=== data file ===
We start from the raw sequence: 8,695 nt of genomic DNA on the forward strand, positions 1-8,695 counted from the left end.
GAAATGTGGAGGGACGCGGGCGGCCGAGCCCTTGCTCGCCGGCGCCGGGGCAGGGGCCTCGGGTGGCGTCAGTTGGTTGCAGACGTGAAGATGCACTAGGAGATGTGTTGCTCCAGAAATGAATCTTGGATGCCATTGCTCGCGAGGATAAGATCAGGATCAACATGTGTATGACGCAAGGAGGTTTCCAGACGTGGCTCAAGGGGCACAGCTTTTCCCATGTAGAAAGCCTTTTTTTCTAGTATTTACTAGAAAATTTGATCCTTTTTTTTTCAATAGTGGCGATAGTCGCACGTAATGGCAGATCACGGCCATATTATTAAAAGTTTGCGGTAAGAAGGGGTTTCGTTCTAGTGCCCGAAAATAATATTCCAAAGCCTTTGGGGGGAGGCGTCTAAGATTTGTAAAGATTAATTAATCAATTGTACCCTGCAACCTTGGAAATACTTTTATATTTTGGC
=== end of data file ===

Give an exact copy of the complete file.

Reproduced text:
We start from the raw sequence: 8,695 nt of genomic DNA on the forward strand, positions 1-8,695 counted from the left end.
GAAATGTGGAGGGACGCGGGCGGCCGAGCCCTTGCTCGCCGGCGCCGGGGCAGGGGCCTCGGGTGGCGTCAGTTGGTTGCAGACGTGAAGATGCACTAGGAGATGTGTTGCTCCAGAAATGAATCTTGGATGCCATTGCTCGCGAGGATAAGATCAGGATCAACATGTGTATGACGCAAGGAGGTTTCCAGACGTGGCTCAAGGGGCACAGCTTTTCCCATGTAGAAAGCCTTTTTTTCTAGTATTTACTAGAAAATTTGATCCTTTTTTTTTCAATAGTGGCGATAGTCGCACGTAATGGCAGATCACGGCCATATTATTAAAAGTTTGCGGTAAGAAGGGGTTTCGTTCTAGTGCCCGAAAATAATATTCCAAAGCCTTTGGGGGGAGGCGTCTAAGATTTGTAAAGATTAATTAATCAATTGTACCCTGCAACCTTGGAAATACTTTTATATTTTGGC